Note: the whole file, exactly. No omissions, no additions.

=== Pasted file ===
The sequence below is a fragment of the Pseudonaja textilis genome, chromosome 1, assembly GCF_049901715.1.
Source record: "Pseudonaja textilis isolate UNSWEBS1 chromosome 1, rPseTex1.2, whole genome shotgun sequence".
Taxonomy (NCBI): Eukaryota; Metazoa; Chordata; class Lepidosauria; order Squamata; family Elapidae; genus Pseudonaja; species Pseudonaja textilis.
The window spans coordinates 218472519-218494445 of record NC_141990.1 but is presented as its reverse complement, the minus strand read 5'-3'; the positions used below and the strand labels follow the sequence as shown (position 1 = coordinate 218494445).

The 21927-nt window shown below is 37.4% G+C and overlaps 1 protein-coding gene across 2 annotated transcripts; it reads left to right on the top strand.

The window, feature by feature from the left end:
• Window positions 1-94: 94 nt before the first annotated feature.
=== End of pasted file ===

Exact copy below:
The sequence below is a fragment of the Pseudonaja textilis genome, chromosome 1, assembly GCF_049901715.1.
Source record: "Pseudonaja textilis isolate UNSWEBS1 chromosome 1, rPseTex1.2, whole genome shotgun sequence".
Taxonomy (NCBI): Eukaryota; Metazoa; Chordata; class Lepidosauria; order Squamata; family Elapidae; genus Pseudonaja; species Pseudonaja textilis.
The window spans coordinates 218472519-218494445 of record NC_141990.1 but is presented as its reverse complement, the minus strand read 5'-3'; the positions used below and the strand labels follow the sequence as shown (position 1 = coordinate 218494445).

The 21927-nt window shown below is 37.4% G+C and overlaps 1 protein-coding gene across 2 annotated transcripts; it reads left to right on the top strand.

The window, feature by feature from the left end:
• Window positions 1-94: 94 nt before the first annotated feature.